2003 - 2004
February 26, 2004
Ex-hockey coach's suit may involve city
The outcome of the lawsuit could determine the future of the Greensboro Generals franchise.
BY MATT WILLIAMS
Jeff Brubaker claims that he was wrongfully fired as coach of the Greensboro Generals in 2001.
GREENSBORO - A state judge suggested Wednesday that the city of Greensboro be included in settlement talks over a lawsuit filed by a former coach of the Greensboro Generals minor-league hockey team.
The city has been drawn into the case since it took over management of the hockey franchise last summer. If a judge rules in favor of plaintiff Jeff Brubaker, a court could take the ECHL franchise away from .the city-owned Greensboro Coliseum and a local ownership group.
The move would inject the city into a years-old effort by Brubaker to collect back wages owed to him by Generals owners. If the dispute is not settled, the judge could order that the franchise be seized and sold to pay the coach's judgment.
Brubaker's attorney, Ervin Brown, asked the court to add the city and the Generals new ownership group as parties because he said they played a part in financial transactions that were aimed at avoiding responsibility for paying the court-ordered judgment.
At a North Carolina Business Court hearing, Superior Court Judge Ben Tennille did not officially rule on Brown's request, but he privately urged both sides to enter talks with the city and the ownership group to settle the case, Brown said.
The case stems from a lawsuit filed by Brubaker in 2001 claiming that he was wrongfully fired as coach by then-owner Art Donaldson. Last year, a jury ruled in favor of Brubaker, awarding him $109,752 for salary he would have earned in the final year of his contract.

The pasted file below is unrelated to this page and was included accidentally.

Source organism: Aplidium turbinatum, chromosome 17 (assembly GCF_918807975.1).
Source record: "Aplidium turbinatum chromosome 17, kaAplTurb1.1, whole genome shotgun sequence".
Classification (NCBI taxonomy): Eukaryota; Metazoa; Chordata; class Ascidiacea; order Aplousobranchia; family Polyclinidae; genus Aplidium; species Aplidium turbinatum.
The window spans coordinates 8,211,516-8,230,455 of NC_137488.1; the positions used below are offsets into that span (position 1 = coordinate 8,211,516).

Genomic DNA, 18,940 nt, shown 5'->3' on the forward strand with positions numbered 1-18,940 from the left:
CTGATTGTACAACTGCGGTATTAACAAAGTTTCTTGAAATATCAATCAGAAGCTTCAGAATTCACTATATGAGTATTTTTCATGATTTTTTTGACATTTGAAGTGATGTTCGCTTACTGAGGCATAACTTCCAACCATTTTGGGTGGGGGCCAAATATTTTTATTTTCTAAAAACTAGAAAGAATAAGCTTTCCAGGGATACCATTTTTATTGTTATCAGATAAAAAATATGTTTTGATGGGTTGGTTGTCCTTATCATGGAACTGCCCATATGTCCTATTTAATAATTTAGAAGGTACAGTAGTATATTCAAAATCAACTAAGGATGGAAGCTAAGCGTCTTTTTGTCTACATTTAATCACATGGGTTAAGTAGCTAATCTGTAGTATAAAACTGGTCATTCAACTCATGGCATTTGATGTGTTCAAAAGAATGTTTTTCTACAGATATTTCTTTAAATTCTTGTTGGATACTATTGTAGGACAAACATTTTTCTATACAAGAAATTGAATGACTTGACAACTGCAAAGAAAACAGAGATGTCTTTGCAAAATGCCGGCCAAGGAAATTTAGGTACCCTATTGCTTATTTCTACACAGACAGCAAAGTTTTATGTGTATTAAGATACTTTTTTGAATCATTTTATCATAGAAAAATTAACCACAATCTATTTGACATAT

A judge ordered the Generals' holding company, Greensboro Professional Sports, to pay the judgment, but authorities were unable to collect the money.
According to court documents, shortly after Brubaker was fired, Donaldson shifted the company's assets to several holding companies he also owned.
Doug Cox / News & Record
Because of the transfers, the original holding company didn't have any assets to pay the court judgment.
After learning of the transfers, Brubaker filed a second lawsuit against Donaldson and the holding companies, saying the transfers were a "subterfuge" to evade responsibility for paying the judgment.
The Greensboro Coliseum became involved in June when Managing Director Matt Brown worked out an agreement where one of Donaldson's holding companies would lease the team to a company headed by Don Brady and Bill Black called the Generals Brigade. Brady and Black then turned over responsibility for operating the Generals to the coliseum for this season.
After hearing arguments from attorneys for Brubaker and Donaldson, Tennille said he wasn't inclined to decide the case immediately.
If mediation isn't successful, Tennille said the case 'would have to be decided by a jury.
If Brubaker succeeds in his claim, Tennille suggested that he would be forced to seize the team from the coliseum and the Generals Brigade and put it in the care of a court-appointed receiver.
Ervin Brown said his client might accept a settlement where Donaldson, the Generals Brigade or the city agreed to pay the claim instead of trying to seize the team's assets.
He said that the evidence clearly showed that Brubaker was entitled to collect.
Donaldson and his attorney declined to comment on the case. Assistant City Attorney Mike Williams declined to comment on the city's role in the case. Brown said settlement talks would be scheduled later this week.
Contact Matt Williams at 373-7004 or firstname.lastname@example.org